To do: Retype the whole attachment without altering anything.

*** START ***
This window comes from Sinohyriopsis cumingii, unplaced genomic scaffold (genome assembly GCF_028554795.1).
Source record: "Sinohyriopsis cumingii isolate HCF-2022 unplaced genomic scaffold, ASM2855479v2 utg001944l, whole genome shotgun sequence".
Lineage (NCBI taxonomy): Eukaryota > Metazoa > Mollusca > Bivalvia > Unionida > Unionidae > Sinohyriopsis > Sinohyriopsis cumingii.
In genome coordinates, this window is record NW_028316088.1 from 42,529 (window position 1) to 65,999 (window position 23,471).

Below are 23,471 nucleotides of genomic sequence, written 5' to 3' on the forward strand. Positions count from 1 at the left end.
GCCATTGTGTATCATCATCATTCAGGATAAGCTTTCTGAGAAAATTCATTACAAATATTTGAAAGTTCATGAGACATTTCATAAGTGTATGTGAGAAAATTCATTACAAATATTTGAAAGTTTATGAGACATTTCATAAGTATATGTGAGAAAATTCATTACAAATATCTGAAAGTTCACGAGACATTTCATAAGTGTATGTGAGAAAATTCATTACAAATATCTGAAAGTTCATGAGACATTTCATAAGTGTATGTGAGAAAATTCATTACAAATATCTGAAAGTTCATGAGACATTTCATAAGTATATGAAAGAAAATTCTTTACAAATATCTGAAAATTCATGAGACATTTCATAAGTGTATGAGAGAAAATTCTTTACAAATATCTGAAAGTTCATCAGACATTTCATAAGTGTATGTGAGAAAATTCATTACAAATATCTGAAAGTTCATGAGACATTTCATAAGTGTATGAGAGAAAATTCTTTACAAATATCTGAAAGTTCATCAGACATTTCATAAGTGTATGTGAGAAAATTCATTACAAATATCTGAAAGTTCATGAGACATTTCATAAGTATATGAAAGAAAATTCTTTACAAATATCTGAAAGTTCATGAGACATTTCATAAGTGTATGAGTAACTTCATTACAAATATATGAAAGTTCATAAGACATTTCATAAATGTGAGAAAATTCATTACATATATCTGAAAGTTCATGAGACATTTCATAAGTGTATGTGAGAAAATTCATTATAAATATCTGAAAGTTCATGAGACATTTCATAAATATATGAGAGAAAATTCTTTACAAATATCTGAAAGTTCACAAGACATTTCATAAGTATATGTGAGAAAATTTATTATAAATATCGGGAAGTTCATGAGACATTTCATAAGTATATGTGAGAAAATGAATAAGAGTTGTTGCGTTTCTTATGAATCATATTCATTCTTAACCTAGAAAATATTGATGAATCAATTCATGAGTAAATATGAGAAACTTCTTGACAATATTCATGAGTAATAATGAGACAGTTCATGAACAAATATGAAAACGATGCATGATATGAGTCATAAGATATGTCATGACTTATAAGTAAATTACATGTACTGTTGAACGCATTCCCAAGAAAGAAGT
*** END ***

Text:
This window comes from Sinohyriopsis cumingii, unplaced genomic scaffold (genome assembly GCF_028554795.1).
Source record: "Sinohyriopsis cumingii isolate HCF-2022 unplaced genomic scaffold, ASM2855479v2 utg001944l, whole genome shotgun sequence".
Lineage (NCBI taxonomy): Eukaryota > Metazoa > Mollusca > Bivalvia > Unionida > Unionidae > Sinohyriopsis > Sinohyriopsis cumingii.
In genome coordinates, this window is record NW_028316088.1 from 42,529 (window position 1) to 65,999 (window position 23,471).

Below are 23,471 nucleotides of genomic sequence, written 5' to 3' on the forward strand. Positions count from 1 at the left end.
GCCATTGTGTATCATCATCATTCAGGATAAGCTTTCTGAGAAAATTCATTACAAATATTTGAAAGTTCATGAGACATTTCATAAGTGTATGTGAGAAAATTCATTACAAATATTTGAAAGTTTATGAGACATTTCATAAGTATATGTGAGAAAATTCATTACAAATATCTGAAAGTTCACGAGACATTTCATAAGTGTATGTGAGAAAATTCATTACAAATATCTGAAAGTTCATGAGACATTTCATAAGTGTATGTGAGAAAATTCATTACAAATATCTGAAAGTTCATGAGACATTTCATAAGTATATGAAAGAAAATTCTTTACAAATATCTGAAAATTCATGAGACATTTCATAAGTGTATGAGAGAAAATTCTTTACAAATATCTGAAAGTTCATCAGACATTTCATAAGTGTATGTGAGAAAATTCATTACAAATATCTGAAAGTTCATGAGACATTTCATAAGTGTATGAGAGAAAATTCTTTACAAATATCTGAAAGTTCATCAGACATTTCATAAGTGTATGTGAGAAAATTCATTACAAATATCTGAAAGTTCATGAGACATTTCATAAGTATATGAAAGAAAATTCTTTACAAATATCTGAAAGTTCATGAGACATTTCATAAGTGTATGAGTAACTTCATTACAAATATATGAAAGTTCATAAGACATTTCATAAATGTGAGAAAATTCATTACATATATCTGAAAGTTCATGAGACATTTCATAAGTGTATGTGAGAAAATTCATTATAAATATCTGAAAGTTCATGAGACATTTCATAAATATATGAGAGAAAATTCTTTACAAATATCTGAAAGTTCACAAGACATTTCATAAGTATATGTGAGAAAATTTATTATAAATATCGGGAAGTTCATGAGACATTTCATAAGTATATGTGAGAAAATGAATAAGAGTTGTTGCGTTTCTTATGAATCATATTCATTCTTAACCTAGAAAATATTGATGAATCAATTCATGAGTAAATATGAGAAACTTCTTGACAATATTCATGAGTAATAATGAGACAGTTCATGAACAAATATGAAAACGATGCATGATATGAGTCATAAGATATGTCATGACTTATAAGTAAATTACATGTACTGTTGAACGCATTCCCAAGAAAGAAGT